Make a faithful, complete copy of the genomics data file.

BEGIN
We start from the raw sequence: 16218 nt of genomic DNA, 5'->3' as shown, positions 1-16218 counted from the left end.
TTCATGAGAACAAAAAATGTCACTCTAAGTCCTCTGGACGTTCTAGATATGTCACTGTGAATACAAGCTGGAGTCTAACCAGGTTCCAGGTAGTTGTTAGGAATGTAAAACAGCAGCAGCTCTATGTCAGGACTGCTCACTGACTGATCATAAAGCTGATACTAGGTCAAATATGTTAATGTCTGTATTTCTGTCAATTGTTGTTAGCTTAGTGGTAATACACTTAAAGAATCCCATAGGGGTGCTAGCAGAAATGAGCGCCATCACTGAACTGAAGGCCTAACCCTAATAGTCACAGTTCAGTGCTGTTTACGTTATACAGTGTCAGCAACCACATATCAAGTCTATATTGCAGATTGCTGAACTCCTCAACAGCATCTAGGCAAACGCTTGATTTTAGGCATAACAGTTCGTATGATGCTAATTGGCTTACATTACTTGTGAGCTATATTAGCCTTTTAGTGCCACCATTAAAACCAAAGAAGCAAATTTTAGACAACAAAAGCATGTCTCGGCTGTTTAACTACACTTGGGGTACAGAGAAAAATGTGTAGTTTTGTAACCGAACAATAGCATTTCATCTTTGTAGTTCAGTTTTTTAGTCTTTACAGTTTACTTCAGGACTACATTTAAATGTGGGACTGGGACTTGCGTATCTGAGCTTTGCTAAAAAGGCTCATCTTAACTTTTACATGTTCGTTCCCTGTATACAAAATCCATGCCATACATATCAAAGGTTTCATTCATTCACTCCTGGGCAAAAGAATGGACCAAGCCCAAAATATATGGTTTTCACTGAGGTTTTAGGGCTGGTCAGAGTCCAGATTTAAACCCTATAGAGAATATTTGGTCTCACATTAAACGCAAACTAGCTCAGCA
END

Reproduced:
We start from the raw sequence: 16218 nt of genomic DNA, 5'->3' as shown, positions 1-16218 counted from the left end.
TTCATGAGAACAAAAAATGTCACTCTAAGTCCTCTGGACGTTCTAGATATGTCACTGTGAATACAAGCTGGAGTCTAACCAGGTTCCAGGTAGTTGTTAGGAATGTAAAACAGCAGCAGCTCTATGTCAGGACTGCTCACTGACTGATCATAAAGCTGATACTAGGTCAAATATGTTAATGTCTGTATTTCTGTCAATTGTTGTTAGCTTAGTGGTAATACACTTAAAGAATCCCATAGGGGTGCTAGCAGAAATGAGCGCCATCACTGAACTGAAGGCCTAACCCTAATAGTCACAGTTCAGTGCTGTTTACGTTATACAGTGTCAGCAACCACATATCAAGTCTATATTGCAGATTGCTGAACTCCTCAACAGCATCTAGGCAAACGCTTGATTTTAGGCATAACAGTTCGTATGATGCTAATTGGCTTACATTACTTGTGAGCTATATTAGCCTTTTAGTGCCACCATTAAAACCAAAGAAGCAAATTTTAGACAACAAAAGCATGTCTCGGCTGTTTAACTACACTTGGGGTACAGAGAAAAATGTGTAGTTTTGTAACCGAACAATAGCATTTCATCTTTGTAGTTCAGTTTTTTAGTCTTTACAGTTTACTTCAGGACTACATTTAAATGTGGGACTGGGACTTGCGTATCTGAGCTTTGCTAAAAAGGCTCATCTTAACTTTTACATGTTCGTTCCCTGTATACAAAATCCATGCCATACATATCAAAGGTTTCATTCATTCACTCCTGGGCAAAAGAATGGACCAAGCCCAAAATATATGGTTTTCACTGAGGTTTTAGGGCTGGTCAGAGTCCAGATTTAAACCCTATAGAGAATATTTGGTCTCACATTAAACGCAAACTAGCTCAGCA